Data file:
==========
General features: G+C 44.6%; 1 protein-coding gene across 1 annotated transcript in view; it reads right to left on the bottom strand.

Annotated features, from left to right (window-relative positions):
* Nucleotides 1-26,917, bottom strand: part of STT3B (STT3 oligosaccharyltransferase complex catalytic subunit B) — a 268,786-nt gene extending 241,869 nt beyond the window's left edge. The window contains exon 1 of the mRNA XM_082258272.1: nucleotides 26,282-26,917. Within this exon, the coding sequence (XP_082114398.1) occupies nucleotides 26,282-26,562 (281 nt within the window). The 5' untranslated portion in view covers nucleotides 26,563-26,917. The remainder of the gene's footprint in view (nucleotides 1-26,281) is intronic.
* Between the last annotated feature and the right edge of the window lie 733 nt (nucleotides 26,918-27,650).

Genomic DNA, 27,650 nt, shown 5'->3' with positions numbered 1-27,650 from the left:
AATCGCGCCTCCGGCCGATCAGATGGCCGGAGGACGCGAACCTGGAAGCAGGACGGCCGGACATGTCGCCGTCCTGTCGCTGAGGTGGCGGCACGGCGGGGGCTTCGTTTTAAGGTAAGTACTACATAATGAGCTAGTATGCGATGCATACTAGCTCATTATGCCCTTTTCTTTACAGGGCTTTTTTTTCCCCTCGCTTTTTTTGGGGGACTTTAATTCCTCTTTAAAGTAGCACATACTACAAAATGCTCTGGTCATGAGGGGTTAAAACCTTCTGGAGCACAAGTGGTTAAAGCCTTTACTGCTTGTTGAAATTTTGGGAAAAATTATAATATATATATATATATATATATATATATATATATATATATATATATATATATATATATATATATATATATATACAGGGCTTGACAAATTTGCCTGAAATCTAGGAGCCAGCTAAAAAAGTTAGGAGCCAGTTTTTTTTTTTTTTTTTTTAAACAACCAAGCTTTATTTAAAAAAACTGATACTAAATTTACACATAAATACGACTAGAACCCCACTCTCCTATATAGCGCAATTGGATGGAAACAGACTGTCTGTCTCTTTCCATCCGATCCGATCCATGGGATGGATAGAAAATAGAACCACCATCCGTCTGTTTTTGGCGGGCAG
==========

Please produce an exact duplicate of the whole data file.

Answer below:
General features: G+C 44.6%; 1 protein-coding gene across 1 annotated transcript in view; it reads right to left on the bottom strand.

Annotated features, from left to right (window-relative positions):
* Nucleotides 1-26,917, bottom strand: part of STT3B (STT3 oligosaccharyltransferase complex catalytic subunit B) — a 268,786-nt gene extending 241,869 nt beyond the window's left edge. The window contains exon 1 of the mRNA XM_082258272.1: nucleotides 26,282-26,917. Within this exon, the coding sequence (XP_082114398.1) occupies nucleotides 26,282-26,562 (281 nt within the window). The 5' untranslated portion in view covers nucleotides 26,563-26,917. The remainder of the gene's footprint in view (nucleotides 1-26,281) is intronic.
* Between the last annotated feature and the right edge of the window lie 733 nt (nucleotides 26,918-27,650).

Genomic DNA, 27,650 nt, shown 5'->3' with positions numbered 1-27,650 from the left:
AATCGCGCCTCCGGCCGATCAGATGGCCGGAGGACGCGAACCTGGAAGCAGGACGGCCGGACATGTCGCCGTCCTGTCGCTGAGGTGGCGGCACGGCGGGGGCTTCGTTTTAAGGTAAGTACTACATAATGAGCTAGTATGCGATGCATACTAGCTCATTATGCCCTTTTCTTTACAGGGCTTTTTTTTCCCCTCGCTTTTTTTGGGGGACTTTAATTCCTCTTTAAAGTAGCACATACTACAAAATGCTCTGGTCATGAGGGGTTAAAACCTTCTGGAGCACAAGTGGTTAAAGCCTTTACTGCTTGTTGAAATTTTGGGAAAAATTATAATATATATATATATATATATATATATATATATATATATATATATATATATATATATATATATATATATATATACAGGGCTTGACAAATTTGCCTGAAATCTAGGAGCCAGCTAAAAAAGTTAGGAGCCAGTTTTTTTTTTTTTTTTTTTAAACAACCAAGCTTTATTTAAAAAAACTGATACTAAATTTACACATAAATACGACTAGAACCCCACTCTCCTATATAGCGCAATTGGATGGAAACAGACTGTCTGTCTCTTTCCATCCGATCCGATCCATGGGATGGATAGAAAATAGAACCACCATCCGTCTGTTTTTGGCGGGCAG